5. Learning about new resources. My typical habit at conferences is to keep a separate list of all of the resources I want to look up after the conference. I have come to judge the utility of a conference for me by how long the list is by the end. Two to three new resources is fairly typical at this point. So how many items were on my ActionCamp resource list? Goodness, I am still counting but probably about 15!!! Everything from blogging resources, to templates, to hosting options, to a company that will help you build mobile apps! All of this gathered in a span of about seven hours! Now if that isn’t worth the unbelievable low registration fee of $25, I don’t know what is!
6. Meeting people you “know” but have never actually met. One of the greatest things about social media tools like Twitter is interacting with people in your community. However, a number of these may be people who you have never met in person but connected with over a shared interest. But since ActionCamp attracts people in the community who are very active users of social media, you get to meet some of the people you are already following. (Of course, you meet lots of new people too which only enhances the day!)
7. Learning from what others have tried that didn’t work as they had hoped. Pamela Price of @redwhiteandgrew presented a session on her experiences of attempting to replicate a national public campaign with a strong reliance on social media on the state level. The goal was to establish a victory garden at the Texas Governor’s mansion, similar to the one that was established at the White House. Given that no such garden has been planted at the governor’s mansion, you can guess how the campaign went. But what was so interesting was Pamela’s reflection on what factors impacted the process on the state level, and what she would do differently in hindsight. While it was very interesting to hear of her experiences, it made me realize how valuable it to learn not only from the successes of others, but also the things that didn’t work out as well. I tuly commend her for her refelction and willingness to share her insights..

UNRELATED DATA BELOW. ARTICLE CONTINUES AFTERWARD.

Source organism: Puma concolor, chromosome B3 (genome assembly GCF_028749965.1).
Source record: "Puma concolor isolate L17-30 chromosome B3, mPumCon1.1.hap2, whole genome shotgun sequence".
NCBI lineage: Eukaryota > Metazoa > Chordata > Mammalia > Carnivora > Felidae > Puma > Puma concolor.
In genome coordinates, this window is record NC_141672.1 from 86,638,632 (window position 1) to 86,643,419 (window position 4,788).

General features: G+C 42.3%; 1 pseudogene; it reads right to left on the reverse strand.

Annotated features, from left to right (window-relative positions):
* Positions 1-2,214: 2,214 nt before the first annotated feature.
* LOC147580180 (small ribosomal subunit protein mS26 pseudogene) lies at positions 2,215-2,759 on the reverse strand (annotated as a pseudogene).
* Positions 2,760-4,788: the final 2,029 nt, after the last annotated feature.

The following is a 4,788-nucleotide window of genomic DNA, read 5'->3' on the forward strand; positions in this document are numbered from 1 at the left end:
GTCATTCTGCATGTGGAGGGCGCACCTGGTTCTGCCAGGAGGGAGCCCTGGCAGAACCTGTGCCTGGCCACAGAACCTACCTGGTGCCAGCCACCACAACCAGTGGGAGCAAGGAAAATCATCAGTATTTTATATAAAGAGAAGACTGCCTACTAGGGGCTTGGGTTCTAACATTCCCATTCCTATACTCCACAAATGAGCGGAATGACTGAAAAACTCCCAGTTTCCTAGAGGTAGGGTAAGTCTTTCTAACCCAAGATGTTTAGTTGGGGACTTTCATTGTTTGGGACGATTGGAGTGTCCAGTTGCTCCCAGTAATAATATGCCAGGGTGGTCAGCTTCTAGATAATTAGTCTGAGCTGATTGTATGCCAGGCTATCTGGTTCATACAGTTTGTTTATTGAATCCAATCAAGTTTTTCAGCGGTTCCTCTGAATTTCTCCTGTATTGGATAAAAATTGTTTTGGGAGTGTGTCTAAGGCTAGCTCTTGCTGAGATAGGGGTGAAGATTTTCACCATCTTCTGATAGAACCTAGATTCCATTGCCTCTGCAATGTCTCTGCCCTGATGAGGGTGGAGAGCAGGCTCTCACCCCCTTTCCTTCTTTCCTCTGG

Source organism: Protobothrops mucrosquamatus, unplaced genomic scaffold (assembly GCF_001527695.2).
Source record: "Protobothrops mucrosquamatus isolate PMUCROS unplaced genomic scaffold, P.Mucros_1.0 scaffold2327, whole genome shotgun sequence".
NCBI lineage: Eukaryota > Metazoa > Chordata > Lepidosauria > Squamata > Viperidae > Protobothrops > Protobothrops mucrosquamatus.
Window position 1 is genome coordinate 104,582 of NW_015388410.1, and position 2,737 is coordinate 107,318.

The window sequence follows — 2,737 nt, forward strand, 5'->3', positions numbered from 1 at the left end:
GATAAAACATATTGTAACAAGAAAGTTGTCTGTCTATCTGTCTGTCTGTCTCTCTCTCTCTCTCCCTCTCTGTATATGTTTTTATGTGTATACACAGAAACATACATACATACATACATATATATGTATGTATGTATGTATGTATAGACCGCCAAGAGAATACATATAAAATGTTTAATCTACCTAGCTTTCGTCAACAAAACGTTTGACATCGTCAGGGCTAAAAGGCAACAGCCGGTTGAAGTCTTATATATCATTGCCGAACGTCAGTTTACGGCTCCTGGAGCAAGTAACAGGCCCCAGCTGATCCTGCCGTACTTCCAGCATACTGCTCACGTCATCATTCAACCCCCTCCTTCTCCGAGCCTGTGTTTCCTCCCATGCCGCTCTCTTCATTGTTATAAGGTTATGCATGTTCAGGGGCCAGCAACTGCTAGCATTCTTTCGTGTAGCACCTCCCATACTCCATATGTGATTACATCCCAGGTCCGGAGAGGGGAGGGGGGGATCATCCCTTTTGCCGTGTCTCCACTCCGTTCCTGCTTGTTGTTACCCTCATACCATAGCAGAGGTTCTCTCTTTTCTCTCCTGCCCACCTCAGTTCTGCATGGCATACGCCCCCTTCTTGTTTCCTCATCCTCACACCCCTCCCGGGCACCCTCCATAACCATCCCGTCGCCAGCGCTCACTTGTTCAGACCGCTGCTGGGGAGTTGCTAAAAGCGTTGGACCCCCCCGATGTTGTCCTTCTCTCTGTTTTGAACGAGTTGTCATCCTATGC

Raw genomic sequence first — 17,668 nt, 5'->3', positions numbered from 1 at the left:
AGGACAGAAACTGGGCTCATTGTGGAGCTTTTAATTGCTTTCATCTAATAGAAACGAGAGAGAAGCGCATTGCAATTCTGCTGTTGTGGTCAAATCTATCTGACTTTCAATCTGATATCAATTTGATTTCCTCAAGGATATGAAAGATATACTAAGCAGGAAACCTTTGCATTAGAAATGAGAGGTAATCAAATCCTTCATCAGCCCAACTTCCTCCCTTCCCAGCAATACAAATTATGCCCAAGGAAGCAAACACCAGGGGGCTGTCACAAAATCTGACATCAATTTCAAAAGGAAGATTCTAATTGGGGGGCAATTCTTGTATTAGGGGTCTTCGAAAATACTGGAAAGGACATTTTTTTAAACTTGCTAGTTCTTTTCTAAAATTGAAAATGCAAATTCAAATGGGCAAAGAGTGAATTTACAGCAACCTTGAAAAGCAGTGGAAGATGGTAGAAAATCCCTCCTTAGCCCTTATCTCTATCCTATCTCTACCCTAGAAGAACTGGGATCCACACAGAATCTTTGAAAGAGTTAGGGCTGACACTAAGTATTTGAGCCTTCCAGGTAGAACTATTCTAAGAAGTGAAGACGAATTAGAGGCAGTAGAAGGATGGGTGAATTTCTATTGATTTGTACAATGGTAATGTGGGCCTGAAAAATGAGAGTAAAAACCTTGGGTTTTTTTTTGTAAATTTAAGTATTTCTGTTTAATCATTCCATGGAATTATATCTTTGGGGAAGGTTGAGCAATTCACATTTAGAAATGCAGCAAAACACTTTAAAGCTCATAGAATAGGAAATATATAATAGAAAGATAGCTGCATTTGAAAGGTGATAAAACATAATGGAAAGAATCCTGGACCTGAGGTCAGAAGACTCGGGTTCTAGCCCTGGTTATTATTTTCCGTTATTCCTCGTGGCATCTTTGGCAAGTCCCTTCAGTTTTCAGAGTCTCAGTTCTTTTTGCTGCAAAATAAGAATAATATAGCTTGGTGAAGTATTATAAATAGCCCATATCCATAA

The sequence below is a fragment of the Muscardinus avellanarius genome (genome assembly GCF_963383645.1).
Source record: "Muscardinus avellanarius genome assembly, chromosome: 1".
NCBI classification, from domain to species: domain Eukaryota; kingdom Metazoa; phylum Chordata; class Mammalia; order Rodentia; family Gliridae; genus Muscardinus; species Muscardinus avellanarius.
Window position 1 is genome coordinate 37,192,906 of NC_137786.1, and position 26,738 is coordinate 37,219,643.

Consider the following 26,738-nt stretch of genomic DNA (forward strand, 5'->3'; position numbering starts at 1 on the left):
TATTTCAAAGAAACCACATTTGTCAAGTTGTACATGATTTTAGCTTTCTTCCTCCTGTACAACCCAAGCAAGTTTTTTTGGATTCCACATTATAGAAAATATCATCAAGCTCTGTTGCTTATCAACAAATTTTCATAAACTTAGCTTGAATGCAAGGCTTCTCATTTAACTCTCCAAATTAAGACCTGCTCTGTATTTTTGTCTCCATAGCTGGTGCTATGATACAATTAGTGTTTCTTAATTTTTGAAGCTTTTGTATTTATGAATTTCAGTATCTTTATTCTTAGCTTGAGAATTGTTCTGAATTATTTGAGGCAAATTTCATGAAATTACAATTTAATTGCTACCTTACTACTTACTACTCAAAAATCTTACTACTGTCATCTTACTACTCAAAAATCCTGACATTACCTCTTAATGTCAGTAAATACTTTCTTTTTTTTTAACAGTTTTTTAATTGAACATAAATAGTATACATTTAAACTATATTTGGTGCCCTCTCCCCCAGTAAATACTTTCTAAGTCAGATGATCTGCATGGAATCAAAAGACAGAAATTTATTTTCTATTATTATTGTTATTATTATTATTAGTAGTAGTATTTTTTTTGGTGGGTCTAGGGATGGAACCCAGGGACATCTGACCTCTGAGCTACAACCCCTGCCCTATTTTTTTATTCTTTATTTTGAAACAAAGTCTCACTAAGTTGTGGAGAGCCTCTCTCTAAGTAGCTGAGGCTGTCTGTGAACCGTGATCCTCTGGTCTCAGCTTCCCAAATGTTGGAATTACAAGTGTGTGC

8. Opportunities to just ask questions about aspects of social media. There is so much to learn about the everr-changing world of social media, that you don’t always know what the next step should be. So sessions like a Q&A on digital tools such as the one facilitated by @colleenpence and @LuisSandovalJr are really, really helpful. Come. Ask questions. Get answers. How great is that?
9. Crowd sourcing questions. I had never seen this done at a conference before, and I have been to A LOT of conferences in my professional lifetime. Essentially, attendees were encouraged to write their questions on sticky notes at the beginning of the day and place them on the wall in the main meeting room. Then, if a person’s question was answered during the day, he or she was to remove the post it. At the final session of the day when everyone regathered, the camp counselors reviewed the remaining questions, grouped them, and made sure the areas of questions were addressed. It was such a great way to ensure that everyone ended the day with their primary questions being addressed.
10. Great door prizes…um…I mean sponsors. Drawing for door prizes is always fun throughout the day. Although I didn’t win a door prize (…sniff….sniff), they included books (yup, that’s on my resource list from #5), gift cards, and Sea World passes. The sponsorship of ActionCamp 2011 undoubtedly defrayed expenses, and in return, the sponsors received recognition throughout the day as well as many thanks on a variety of social media tools. So thanks again to@SeaWorldTexas, @constantcontact, @TWCable, @rackspace, and @ssfcu.
I know that I will be able to implement many new activities as a result of the things I learned at ActionCamp 2011. I am already looking forward to ActionCamp 2012!